Detailed map of the Tham Luang cave system provided by BBC News.

What happens when someone seals you into a box? You use up the oxygen there, turning it one-to-one into carbon dioxide. That’s what all animals do. Even plants do it when there’s no sunlight. It’s called respiration. In that box, you will rapidly drop the oxygen level to below the 16% that we must have to function normally, and that’s 5% below the usual 21% we are used to.   Continue reading

Two Frameworks for 21st-Century Skills

Lynn ZimmermannBy Lynn Zimmerman
Associate Editor
Editor, Teacher Education

Globally there is a call for learners and workers to develop 21st-century skills. Two common frameworks are from the Organisation for Economic Co-operation and Development (OECD), a group which has members from 35 countries worldwide, and DigComp developed by the European Union (EU).

The OECD states that “[o]ne approach to organizing 21st-century skills focuses on cognitive skills, intrapersonal skills, interpersonal skills, and technical skills (Ananiadou & Claro, 2009 in Geisinger, 2016).” These skills are geared toward the educational context, the work environment, and commerce. Skills such as collaboration, teamwork, and cross-cultural sensitivity are seen as key to participation and problem-solving in the global economy. Underlying all of these skills is a need for digital knowledge and proficiency.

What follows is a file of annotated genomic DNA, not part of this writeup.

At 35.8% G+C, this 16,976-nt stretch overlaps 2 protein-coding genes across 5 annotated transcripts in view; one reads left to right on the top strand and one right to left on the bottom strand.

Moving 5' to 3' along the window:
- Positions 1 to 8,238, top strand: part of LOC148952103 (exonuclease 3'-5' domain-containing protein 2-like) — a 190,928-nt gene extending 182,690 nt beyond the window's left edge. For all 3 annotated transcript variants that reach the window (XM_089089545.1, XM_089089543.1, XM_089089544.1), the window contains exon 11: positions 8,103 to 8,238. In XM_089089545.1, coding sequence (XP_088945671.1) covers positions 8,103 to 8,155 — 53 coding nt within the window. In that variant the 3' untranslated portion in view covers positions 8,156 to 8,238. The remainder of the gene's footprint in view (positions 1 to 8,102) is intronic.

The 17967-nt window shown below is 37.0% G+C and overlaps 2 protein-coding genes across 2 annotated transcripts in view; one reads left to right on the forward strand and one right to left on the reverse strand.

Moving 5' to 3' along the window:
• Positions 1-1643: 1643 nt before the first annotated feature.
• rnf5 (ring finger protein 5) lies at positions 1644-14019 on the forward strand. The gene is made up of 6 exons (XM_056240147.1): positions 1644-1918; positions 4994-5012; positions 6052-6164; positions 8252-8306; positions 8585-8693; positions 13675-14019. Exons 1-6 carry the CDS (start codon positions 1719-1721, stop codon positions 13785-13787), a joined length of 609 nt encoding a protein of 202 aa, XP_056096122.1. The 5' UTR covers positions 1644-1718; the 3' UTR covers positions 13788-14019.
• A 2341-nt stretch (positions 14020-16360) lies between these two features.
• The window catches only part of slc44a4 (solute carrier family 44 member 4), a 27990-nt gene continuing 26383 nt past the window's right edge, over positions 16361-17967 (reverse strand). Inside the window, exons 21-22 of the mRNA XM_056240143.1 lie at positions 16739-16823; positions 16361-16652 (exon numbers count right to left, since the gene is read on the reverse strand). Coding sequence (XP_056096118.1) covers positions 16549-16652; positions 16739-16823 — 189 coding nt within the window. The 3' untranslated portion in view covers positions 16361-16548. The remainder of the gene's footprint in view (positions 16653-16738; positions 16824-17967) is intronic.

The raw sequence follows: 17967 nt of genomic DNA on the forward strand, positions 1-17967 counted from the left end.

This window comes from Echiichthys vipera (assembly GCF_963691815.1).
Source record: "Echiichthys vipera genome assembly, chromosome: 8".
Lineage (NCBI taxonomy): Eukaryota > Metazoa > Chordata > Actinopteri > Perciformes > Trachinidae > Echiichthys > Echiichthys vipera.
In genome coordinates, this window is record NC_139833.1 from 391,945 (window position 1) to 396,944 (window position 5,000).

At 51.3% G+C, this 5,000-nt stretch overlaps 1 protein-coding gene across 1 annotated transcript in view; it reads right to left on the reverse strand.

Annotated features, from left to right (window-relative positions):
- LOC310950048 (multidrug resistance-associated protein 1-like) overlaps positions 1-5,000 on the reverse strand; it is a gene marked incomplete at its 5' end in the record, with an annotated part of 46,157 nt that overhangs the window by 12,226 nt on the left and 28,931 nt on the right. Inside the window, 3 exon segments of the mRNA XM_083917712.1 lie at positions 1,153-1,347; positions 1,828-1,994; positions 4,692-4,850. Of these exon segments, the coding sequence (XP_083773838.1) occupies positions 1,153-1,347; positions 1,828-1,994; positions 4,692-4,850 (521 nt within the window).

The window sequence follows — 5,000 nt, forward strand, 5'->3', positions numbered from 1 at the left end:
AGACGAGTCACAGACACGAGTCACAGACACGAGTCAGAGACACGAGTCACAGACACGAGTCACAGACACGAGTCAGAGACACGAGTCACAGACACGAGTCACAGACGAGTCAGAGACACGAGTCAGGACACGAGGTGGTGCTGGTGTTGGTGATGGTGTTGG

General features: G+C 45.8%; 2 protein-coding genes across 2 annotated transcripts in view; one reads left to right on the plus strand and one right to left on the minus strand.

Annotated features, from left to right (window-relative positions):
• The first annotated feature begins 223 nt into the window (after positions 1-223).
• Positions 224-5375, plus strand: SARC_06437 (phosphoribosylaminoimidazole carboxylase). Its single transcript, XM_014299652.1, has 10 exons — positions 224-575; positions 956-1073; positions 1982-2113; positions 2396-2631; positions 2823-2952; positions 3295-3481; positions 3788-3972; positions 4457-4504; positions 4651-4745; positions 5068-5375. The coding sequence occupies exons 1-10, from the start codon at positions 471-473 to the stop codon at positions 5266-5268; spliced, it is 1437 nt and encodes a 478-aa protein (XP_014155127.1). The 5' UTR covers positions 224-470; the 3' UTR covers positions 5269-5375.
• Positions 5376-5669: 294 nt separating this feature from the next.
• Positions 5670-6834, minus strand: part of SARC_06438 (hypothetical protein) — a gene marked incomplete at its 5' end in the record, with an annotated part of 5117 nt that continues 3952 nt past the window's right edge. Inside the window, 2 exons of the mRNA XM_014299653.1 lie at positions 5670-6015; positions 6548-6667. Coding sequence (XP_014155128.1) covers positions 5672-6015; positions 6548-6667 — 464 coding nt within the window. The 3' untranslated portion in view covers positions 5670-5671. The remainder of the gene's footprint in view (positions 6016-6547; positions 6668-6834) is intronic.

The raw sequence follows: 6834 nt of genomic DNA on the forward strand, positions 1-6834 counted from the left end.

The DigComp frameworks, now presented as DigComp 2.1, focuses on competencies related specifically to technology knowledge and skills for citizens, specifically in the workplace while DigCompEdu (Redecker, 2017) outlines educator-specific digital competences. DigComp 2.1’s eight (8) levels of competence are fitted to Bloom’s taxonomy. These range from remembering, e.g., being able to perform simple digital tasks with guidance, to creating, e.g., resolving complex problems and guiding others in high-level problem solving.

DigCompEdu presents educator-specific digital competences that are organized in six areas. These areas include educators engaging in their own growth by professional development to creating appropriate digital integration activities for their students.   Continue reading